I looked through the window of my hotel room down at the tall steel-piling border; it traversed up and down the hill, separating me from everything familiar. I felt smaller and heavier as a sinking feeling swept over me: I was alone with my baby in a country where I didn’t belong and knew only a smattering of words in the local language.
A few days earlier, my husband and I with Medha, our 2 yr. old, had driven down a 60 mile from Tucson into the border town of Nogales in Mexico. Our Green Cards were going to be filed. But before that I needed to exit the country and re-enter with a new US visa that reflected the few corrections my passport needed before the filing.
We chose Mexico instead of Canada because of its proximity to Tucson. My Visa interview was going to take place the next day at the US Consulate. I tried convincing myself that Nogales wasn’t exactly under the US travel-warning list but the images of Narcotics-related violence in parts of Mexico flooded my brain. As we rounded a corner, just before the end of the US freeway, I felt a veil had been lifted to reveal a painting with hills densely occupied by homes in all shades of fluorescence. It appeared chaotic, unlike the deserted and creepy image I had in mind. That’s when I began looking forward to the adventure beyond the border.
We parked our car in the US and crossed the International border on foot. Entering the crowded streets of a foreign country without having to go through a baggage or document inspection was a pleasant surprise. Taxi drivers swarmed us and in their broken English asked where we were headed. One man almost dragged my husband towards his taxi. There was no choice but to climb into his smoke-smelling confines after haggling over the fare. He drove us straight to the Applicant Service center where I had to be finger-printed and photographed before my interview. Later we took a cab to the Hotel Fray Marcos De Niza. It nestled right by the border; Being the tallest building in the block, it stood like a beacon of hope. It even staffed the friendliest of employees. Since almost everyone there knew conversational English we didn’t feel we had strayed far from home. We booked a room for a single night not knowing that we’d have to extend our stay.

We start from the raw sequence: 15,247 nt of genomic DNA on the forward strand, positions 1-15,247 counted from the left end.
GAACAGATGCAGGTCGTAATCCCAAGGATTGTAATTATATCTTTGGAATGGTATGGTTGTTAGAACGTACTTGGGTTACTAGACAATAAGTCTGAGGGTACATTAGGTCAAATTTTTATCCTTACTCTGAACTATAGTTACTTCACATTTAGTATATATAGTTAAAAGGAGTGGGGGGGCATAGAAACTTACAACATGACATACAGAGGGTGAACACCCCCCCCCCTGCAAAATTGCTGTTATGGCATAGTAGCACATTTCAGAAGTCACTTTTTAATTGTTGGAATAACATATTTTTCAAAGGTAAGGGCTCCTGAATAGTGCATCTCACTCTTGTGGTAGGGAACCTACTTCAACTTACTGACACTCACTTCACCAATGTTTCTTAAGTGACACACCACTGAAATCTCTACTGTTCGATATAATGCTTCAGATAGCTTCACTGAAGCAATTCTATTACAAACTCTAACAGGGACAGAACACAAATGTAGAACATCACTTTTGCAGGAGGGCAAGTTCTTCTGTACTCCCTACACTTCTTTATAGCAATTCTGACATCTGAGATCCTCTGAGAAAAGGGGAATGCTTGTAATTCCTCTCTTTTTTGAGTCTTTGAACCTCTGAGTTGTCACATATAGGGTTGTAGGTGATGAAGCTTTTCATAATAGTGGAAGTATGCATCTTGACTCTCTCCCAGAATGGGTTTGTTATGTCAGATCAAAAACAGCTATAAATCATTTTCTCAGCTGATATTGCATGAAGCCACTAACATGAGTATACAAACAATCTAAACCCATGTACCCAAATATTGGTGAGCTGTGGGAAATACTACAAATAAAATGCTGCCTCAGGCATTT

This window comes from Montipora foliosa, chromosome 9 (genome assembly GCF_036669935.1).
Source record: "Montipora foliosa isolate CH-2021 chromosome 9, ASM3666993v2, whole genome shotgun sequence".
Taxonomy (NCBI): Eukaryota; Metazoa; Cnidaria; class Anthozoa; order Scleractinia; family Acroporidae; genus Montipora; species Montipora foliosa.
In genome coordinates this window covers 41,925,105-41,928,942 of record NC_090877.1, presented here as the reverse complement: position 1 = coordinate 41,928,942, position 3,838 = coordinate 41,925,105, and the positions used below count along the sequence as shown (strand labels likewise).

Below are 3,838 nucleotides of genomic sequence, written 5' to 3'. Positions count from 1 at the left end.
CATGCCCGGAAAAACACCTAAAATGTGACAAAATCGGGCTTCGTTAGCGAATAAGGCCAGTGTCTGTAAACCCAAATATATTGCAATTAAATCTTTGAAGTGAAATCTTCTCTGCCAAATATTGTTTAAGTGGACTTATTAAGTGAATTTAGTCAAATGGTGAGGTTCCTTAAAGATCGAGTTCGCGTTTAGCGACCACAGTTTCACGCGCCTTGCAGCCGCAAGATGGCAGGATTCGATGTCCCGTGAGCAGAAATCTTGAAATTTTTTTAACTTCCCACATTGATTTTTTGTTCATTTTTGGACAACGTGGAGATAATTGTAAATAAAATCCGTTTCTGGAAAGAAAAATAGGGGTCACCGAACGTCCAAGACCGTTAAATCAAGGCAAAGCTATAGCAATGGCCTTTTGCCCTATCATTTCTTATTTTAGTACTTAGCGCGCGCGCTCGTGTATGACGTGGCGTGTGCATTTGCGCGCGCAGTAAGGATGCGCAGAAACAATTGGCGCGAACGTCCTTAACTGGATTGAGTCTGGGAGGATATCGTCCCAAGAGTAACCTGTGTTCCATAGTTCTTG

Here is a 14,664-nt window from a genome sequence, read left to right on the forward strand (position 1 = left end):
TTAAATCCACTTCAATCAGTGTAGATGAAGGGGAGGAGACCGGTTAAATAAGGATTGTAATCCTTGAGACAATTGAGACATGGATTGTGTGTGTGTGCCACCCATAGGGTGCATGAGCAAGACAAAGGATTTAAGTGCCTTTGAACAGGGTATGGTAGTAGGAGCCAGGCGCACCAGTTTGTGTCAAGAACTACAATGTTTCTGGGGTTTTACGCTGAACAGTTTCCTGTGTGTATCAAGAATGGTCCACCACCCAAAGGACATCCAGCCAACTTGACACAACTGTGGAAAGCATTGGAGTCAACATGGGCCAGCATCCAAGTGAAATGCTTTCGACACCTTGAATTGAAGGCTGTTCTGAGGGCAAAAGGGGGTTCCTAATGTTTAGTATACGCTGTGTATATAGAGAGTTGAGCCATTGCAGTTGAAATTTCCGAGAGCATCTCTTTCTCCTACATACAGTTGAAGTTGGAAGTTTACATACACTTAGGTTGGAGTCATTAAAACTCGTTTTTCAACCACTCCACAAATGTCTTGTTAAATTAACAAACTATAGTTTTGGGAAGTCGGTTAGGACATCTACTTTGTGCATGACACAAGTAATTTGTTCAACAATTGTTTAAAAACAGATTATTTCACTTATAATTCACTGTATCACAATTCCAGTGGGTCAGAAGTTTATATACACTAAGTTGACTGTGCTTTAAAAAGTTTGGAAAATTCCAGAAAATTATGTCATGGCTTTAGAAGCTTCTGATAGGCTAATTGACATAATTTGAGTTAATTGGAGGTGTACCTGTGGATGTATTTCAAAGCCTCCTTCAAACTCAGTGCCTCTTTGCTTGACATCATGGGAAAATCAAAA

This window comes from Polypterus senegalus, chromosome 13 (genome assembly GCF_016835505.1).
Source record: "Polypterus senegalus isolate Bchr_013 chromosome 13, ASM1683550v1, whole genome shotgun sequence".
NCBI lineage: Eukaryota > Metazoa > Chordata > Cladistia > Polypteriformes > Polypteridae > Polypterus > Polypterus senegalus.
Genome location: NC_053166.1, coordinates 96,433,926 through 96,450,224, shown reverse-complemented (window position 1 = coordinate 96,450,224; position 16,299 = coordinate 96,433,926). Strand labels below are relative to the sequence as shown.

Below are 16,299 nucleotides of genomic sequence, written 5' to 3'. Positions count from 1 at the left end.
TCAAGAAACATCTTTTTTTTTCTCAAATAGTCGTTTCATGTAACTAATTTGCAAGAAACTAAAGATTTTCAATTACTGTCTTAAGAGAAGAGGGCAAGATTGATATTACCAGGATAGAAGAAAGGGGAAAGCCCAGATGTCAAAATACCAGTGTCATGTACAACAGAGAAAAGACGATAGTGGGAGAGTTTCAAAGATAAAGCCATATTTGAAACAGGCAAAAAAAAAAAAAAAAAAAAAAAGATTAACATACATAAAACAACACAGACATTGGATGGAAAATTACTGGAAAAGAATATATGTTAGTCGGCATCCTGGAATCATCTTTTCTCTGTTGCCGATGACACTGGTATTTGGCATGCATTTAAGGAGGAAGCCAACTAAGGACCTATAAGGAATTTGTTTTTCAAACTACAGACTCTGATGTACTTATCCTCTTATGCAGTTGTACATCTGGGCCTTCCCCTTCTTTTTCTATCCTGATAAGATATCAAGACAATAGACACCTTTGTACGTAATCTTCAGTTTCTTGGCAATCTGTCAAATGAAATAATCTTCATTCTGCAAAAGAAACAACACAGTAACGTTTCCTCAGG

That day we decided to explore the neighborhood. We walked on the cobblestoned pavement, Medha toddling between us. Jewelry, decorative metalwork and beautiful pottery crowded the tiny stores and sometimes spilled onto the pavement and the owners beckoned us to buy their ware. Street-side vendors sold tacos, tortillas, fresh vegetables and other colorful concoctions that we did not dare try. After a bit of negotiating in gestures and whatever Spanish we could muster we bought souvenirs of our trip, handmade bead jewelry, reminders of our multi-hued experience in Mexico.
When we looked around for food we realized, as we have on other trips, traveling and a pure plant-based diet don’t get along so well. Our extensive search did result in a few eateries that offered some kind of vegetarian food. So, for the rest of our time in Nogales, daily, I had a bowl of frosted flakes and milk at the hotel, a mid-morning cappuccino at the Oxxo supermarket, a large salad at Salat haus in the mall for lunch and a dinner of asparagus soup and cheese sandwich back at the hotel. In the evenings, we found it safe to eat by the window of our hotel while the parade of Policia scoured the nearly-empty streets in their monstrous F150s. Some cops toted their AK47s and appeared ghost-like in black masks as they stood vigilant on the backs of their trucks.
(to be continued…)